People do not like talking about money. They don’t like talking about their wealth or their money habits.
So, talking to elderly parents about money is usually a no-go area.
But having to talk to them about death AND money? We are going into ‘I would rather go into a tank full of starving sharks’ territory.
But there are several good reasons why you should.
We live in a world of blended families with parents, new partners, children, stepchildren and ex-spouses. And as a generation, the elderly have more money than any previous elderly generation before them. In the old days, there was no point in anyone going to court when the inheritance in total was a rusty car, a couple of rings and 4 potatoes in the kitchen.
Nowadays? Well, let’s just say there are more than 4 potatoes available. More than 2 rings too. Probably about 20, and let’s not forget the $1m home. And from dealing with estate planning for many years, I can tell you when it comes to money and an estate, all kinds of people will pop up.
I once had a friend of a client who insisted that they were the rightful owner of a fountain pen (an exclusive and valuable item) as it was promised to them by my client. It was true my client had, but at the time, they were playing snooker, and my client had drowned approximately 2 bottles of whisky before that. Did he really mean it when he said it, or was it an off-the-cuff remark?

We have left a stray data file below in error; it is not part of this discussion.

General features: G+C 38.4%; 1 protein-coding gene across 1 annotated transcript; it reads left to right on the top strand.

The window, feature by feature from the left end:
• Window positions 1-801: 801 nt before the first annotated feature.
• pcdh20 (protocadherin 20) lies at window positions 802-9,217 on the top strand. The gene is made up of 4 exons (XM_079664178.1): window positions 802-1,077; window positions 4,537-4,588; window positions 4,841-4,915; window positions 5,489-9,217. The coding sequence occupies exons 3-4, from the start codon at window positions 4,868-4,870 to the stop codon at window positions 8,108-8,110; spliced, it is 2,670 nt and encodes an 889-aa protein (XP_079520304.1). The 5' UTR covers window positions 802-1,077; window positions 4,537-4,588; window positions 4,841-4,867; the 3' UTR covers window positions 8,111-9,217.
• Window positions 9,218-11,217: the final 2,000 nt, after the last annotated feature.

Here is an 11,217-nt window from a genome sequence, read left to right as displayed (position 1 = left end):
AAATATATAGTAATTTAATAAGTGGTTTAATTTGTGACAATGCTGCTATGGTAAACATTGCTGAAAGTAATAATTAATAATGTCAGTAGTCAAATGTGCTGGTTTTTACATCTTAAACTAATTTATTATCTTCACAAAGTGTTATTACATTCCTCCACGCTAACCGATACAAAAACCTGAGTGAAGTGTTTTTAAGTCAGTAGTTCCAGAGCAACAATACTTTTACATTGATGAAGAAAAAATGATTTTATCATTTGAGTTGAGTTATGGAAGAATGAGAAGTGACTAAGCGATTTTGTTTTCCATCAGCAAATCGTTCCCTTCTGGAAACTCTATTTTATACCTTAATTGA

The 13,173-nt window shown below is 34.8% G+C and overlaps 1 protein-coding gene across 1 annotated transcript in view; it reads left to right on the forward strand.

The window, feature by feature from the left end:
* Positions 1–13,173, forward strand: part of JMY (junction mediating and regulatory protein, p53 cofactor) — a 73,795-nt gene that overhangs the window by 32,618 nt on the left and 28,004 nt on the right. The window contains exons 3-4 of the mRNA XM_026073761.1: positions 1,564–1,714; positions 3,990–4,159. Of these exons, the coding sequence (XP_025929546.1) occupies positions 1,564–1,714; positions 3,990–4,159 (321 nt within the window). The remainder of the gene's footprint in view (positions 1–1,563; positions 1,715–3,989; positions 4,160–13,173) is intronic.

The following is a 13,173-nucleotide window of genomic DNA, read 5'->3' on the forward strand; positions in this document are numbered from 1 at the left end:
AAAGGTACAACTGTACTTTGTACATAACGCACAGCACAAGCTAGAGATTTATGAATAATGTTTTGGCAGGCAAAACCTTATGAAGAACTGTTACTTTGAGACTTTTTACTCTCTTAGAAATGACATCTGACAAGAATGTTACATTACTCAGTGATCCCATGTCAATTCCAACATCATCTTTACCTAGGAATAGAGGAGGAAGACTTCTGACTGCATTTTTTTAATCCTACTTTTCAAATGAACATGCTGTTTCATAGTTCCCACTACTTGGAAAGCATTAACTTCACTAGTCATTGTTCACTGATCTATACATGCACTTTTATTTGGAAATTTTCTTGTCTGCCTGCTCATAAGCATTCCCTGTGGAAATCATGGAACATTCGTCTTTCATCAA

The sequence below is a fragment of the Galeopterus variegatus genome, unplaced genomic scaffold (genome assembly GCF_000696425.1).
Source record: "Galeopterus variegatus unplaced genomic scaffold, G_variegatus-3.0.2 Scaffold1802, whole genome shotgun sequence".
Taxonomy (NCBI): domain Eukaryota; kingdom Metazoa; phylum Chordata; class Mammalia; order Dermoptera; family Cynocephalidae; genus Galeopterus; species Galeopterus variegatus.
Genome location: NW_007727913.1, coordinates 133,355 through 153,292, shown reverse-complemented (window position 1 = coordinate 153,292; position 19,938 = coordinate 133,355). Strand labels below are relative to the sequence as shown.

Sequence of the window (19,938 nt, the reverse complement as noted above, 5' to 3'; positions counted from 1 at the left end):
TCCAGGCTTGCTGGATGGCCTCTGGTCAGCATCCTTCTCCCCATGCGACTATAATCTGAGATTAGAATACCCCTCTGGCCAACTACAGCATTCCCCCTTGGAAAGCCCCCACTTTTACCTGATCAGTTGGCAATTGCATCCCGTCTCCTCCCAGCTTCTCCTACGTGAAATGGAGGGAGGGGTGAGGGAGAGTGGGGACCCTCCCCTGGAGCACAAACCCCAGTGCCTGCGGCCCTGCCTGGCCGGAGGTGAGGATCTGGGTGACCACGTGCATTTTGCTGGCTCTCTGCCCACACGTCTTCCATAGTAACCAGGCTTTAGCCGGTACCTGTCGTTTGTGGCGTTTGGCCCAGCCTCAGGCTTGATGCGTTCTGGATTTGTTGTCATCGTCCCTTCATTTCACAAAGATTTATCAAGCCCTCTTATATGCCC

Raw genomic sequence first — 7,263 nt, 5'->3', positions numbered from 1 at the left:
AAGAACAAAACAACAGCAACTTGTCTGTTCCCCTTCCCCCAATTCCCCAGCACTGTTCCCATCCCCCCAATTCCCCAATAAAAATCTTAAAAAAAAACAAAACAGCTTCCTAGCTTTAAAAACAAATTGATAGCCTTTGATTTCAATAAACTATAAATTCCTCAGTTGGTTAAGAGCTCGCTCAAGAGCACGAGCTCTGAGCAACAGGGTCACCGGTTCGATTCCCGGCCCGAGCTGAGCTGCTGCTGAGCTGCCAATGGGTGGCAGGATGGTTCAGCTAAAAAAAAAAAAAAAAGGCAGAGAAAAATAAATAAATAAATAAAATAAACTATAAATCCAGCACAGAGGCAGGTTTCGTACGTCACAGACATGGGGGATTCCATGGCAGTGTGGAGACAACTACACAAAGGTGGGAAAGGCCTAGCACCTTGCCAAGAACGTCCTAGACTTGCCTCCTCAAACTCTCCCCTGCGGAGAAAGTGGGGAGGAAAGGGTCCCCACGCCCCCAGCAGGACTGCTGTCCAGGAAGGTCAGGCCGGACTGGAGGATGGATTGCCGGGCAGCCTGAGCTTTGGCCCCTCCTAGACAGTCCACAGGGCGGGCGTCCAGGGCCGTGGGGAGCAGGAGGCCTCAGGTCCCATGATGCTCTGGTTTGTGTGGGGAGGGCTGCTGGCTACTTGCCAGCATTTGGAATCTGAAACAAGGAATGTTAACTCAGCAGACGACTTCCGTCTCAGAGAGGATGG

So, it is not surprising that many estates are disputed or go to court, which becomes a lawyer’s and accountant’s dream in terms of fees. And money which should remain in the family is usually lost. In fact, it is always lost.
If you have a Will, most things can be covered. If you don’t have a Will, then who gets what depends on the intestacy rules in your state. But the question I usually ask is, without a Will, how does anyone really know what the person who died would have wanted?
Without a Will, all kinds of people will come out of the woodwork asking for fountain pens, small gifts and sometimes larger gifts. But more importantly, a Will can stop family infighting.
But apart from money, there are a few other things. What if parents become frail? What if they lose the capacity to make decisions? Who looks after them physically and financially? We need to remember that although we live longer, we are so sicker and with ill health.
I have a client whose mother-in-law is in the early stages of dementia. His father-in-law just suffered a stroke, and one side of his body is paralysed. They are deeply private people, so no one really knows about their wishes or their wealth. The in-laws have 3 children – two of whom have not been in touch for a few years.
And so, there is uncertainty about what should happen. What would they want? Who will undertake care? Is there even enough money for care?
And this is the reason you should avoid the tank full of starving sharks; sit down and have a chat instead. It will not be easy. It will not be straightforward. They may get upset. They may even argue. But I still believe the sharks would be more painful.
Estate planning is Step 9 of our 9 steps process to working less hours, earning more income and building wealth. If you would like to know more, email Hitesh at firstname.lastname@example.org or Ros email@example.com or call 07 3161 9548.